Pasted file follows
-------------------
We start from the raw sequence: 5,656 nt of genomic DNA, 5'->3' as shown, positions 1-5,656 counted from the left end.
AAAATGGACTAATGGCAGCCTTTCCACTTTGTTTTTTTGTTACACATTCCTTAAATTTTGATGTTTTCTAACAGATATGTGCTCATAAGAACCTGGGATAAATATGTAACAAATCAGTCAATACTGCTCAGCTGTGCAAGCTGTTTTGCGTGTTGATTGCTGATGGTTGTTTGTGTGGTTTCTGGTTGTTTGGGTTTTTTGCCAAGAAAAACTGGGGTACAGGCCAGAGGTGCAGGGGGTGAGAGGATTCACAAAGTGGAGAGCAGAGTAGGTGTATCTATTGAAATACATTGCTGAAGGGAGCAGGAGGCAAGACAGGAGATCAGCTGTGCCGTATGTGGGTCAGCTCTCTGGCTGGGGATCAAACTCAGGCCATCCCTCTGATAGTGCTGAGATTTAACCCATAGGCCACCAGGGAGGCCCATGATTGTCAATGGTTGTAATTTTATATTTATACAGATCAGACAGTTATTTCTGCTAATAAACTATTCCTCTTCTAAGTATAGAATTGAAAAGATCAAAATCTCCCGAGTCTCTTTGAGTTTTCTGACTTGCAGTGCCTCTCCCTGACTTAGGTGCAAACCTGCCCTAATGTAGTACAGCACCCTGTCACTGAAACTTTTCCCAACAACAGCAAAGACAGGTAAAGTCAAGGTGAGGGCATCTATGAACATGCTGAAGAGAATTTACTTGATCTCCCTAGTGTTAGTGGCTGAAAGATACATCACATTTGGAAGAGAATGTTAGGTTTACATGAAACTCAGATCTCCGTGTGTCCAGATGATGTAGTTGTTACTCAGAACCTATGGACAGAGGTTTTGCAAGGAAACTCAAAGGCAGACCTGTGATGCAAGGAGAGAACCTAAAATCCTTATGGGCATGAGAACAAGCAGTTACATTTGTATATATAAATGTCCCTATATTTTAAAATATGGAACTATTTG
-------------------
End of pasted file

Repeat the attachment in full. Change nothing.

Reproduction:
We start from the raw sequence: 5,656 nt of genomic DNA, 5'->3' as shown, positions 1-5,656 counted from the left end.
AAAATGGACTAATGGCAGCCTTTCCACTTTGTTTTTTTGTTACACATTCCTTAAATTTTGATGTTTTCTAACAGATATGTGCTCATAAGAACCTGGGATAAATATGTAACAAATCAGTCAATACTGCTCAGCTGTGCAAGCTGTTTTGCGTGTTGATTGCTGATGGTTGTTTGTGTGGTTTCTGGTTGTTTGGGTTTTTTGCCAAGAAAAACTGGGGTACAGGCCAGAGGTGCAGGGGGTGAGAGGATTCACAAAGTGGAGAGCAGAGTAGGTGTATCTATTGAAATACATTGCTGAAGGGAGCAGGAGGCAAGACAGGAGATCAGCTGTGCCGTATGTGGGTCAGCTCTCTGGCTGGGGATCAAACTCAGGCCATCCCTCTGATAGTGCTGAGATTTAACCCATAGGCCACCAGGGAGGCCCATGATTGTCAATGGTTGTAATTTTATATTTATACAGATCAGACAGTTATTTCTGCTAATAAACTATTCCTCTTCTAAGTATAGAATTGAAAAGATCAAAATCTCCCGAGTCTCTTTGAGTTTTCTGACTTGCAGTGCCTCTCCCTGACTTAGGTGCAAACCTGCCCTAATGTAGTACAGCACCCTGTCACTGAAACTTTTCCCAACAACAGCAAAGACAGGTAAAGTCAAGGTGAGGGCATCTATGAACATGCTGAAGAGAATTTACTTGATCTCCCTAGTGTTAGTGGCTGAAAGATACATCACATTTGGAAGAGAATGTTAGGTTTACATGAAACTCAGATCTCCGTGTGTCCAGATGATGTAGTTGTTACTCAGAACCTATGGACAGAGGTTTTGCAAGGAAACTCAAAGGCAGACCTGTGATGCAAGGAGAGAACCTAAAATCCTTATGGGCATGAGAACAAGCAGTTACATTTGTATATATAAATGTCCCTATATTTTAAAATATGGAACTATTTG